Volkov described how he learnt of the assassination of one after another of Trotsky's collaborators: Ignace Reiss, Erwin Wolff, Andreas Nin, and also Trotsky's sons Leon and Sergei Sedov.

He described how, after the assassination of Leon Sedov, his grandfather brought him to Mexico. He described in great detail the first attack on Trotsky in May 1940, when he was wounded in the foot by gunfire. Finally, he described the events leading to the assignation of Trotsky by the Stalinist agent Mercader, in August 1940.

"In my brief 80 years... I never in my life met someone as brave and intelligent as Leon Trotsky. Trotsky's confidence in the future of the working class and socialism was absolute, but it did not drop from the sky. He always defended the ideas of Marx, Lenin and the October revolution. In his last testament he says ‘life is beautiful, let us cleanse it of all injustice and oppression and live it to the full'".

Esteban Volkov's emotional speech was received by the audience with a standing ovation which lasted for several minutes.

The second speaker was Alan Woods, editor of, who spoke on the October revolution; "The October revolution was the greatest event in human history, because here for the first time, if we exclude the glorious episode of the Paris commune, the masses, that is the millions of ordinary working class men and women overthrew the old oppressive state and at least began the task of the socialist transformation of society."

Alan referred to the assertion which is frequently made that young people are not interested in politics. "Young people are not interested in politics! Yes, we are not interested in YOUR politics (applause)".

Alan explained that the ruling class and its ideologues have a spiteful attitude toward all revolutions, not just the Russian revolution but the French revolution of the 18th century and the English revolution of the 17th century. This spitefulness comes from fear. The ruling class does not fear revolutions of the past, but revolutions of the future. It is determined to poison the minds of the youth against revolution in general.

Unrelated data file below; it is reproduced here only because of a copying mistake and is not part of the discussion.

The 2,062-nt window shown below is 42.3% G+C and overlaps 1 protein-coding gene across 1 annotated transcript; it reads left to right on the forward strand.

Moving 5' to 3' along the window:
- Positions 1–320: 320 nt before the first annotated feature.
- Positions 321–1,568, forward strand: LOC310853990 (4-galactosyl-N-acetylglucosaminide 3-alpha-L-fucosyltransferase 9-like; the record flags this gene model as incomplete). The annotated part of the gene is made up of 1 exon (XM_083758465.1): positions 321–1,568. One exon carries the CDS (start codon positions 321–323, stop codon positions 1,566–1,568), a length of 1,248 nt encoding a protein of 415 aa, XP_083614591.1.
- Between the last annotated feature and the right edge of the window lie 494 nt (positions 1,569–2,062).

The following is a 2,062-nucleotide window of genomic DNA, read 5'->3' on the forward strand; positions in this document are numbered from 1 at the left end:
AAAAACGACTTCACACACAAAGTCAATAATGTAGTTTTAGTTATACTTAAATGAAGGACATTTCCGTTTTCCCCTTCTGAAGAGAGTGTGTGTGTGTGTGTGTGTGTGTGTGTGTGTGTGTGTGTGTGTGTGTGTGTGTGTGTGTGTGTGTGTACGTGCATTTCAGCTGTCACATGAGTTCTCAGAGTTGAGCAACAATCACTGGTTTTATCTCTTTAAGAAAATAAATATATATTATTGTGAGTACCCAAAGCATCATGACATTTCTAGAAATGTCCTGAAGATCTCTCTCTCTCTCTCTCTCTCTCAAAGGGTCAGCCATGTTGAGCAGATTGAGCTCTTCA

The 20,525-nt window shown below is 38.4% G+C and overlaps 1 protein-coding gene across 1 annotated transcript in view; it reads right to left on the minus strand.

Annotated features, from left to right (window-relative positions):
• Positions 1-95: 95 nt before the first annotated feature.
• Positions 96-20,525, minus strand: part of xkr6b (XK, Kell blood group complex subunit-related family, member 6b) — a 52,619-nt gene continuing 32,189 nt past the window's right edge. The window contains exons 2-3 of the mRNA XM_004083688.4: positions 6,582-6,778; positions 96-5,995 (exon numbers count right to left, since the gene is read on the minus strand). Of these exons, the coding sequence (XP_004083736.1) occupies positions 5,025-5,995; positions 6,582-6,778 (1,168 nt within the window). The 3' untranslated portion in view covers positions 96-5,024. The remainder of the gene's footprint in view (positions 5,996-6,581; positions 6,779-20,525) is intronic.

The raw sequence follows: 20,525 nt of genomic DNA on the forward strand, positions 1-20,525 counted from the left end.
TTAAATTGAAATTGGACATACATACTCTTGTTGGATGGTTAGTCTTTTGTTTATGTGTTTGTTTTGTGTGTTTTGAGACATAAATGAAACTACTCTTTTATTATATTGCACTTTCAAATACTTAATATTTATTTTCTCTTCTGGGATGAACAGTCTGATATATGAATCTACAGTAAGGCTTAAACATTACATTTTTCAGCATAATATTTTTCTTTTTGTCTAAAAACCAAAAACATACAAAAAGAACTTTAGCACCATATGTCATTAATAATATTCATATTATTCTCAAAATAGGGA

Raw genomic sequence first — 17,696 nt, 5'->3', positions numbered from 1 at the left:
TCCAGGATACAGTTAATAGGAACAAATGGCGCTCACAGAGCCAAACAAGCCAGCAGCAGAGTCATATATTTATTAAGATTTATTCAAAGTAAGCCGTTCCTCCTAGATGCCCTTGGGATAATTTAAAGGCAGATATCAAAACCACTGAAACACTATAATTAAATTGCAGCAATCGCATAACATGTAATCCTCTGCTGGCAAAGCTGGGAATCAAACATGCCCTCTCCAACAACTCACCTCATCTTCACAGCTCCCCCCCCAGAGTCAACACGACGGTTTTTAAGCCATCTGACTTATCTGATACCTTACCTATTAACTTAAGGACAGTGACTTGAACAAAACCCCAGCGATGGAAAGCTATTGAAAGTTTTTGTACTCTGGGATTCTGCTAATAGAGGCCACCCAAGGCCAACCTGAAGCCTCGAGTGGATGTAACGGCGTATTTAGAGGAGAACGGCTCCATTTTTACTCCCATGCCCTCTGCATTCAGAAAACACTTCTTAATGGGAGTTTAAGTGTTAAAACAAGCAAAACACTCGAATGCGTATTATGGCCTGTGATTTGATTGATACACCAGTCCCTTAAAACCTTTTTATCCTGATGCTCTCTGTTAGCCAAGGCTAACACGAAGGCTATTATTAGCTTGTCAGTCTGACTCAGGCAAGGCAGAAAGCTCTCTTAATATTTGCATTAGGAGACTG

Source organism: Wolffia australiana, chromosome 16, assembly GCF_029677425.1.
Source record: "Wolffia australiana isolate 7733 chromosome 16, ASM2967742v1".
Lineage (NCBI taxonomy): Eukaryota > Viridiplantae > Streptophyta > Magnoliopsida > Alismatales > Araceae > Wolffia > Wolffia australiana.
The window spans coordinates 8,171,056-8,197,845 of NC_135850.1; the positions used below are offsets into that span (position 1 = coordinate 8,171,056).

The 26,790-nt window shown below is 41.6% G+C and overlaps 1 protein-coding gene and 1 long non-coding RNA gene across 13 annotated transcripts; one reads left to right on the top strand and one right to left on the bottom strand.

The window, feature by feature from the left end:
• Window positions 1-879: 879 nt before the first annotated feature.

Alan questioned the idea that the Soviet Union never achieved anything. The nationalised planned economy transformed Russia, which was more backward than Pakistan today, into a modern developed economy. A formerly illiterate nation had more scientists than the USA, Germany, Britain and Japan together. Such a transformation has never been seen in the history of the world. The Soviet Union proved that it was possible to operate the economy of a vast subcontinent without landlords, private bankers and economists." What failed in the Soviet Union was not socialism, but a bureaucratic and totalitarian caricature of socialism.

Alan's speech was received with an enthusiastic ovation and the singing of the Internationale. Among those present was a television crew from the most important Russian television service, NTV, who were visibly moved by the meeting, which will be shown on Russian television, in prime viewing time on the popular news programme Sevogdnya at 7 pm next Sunday.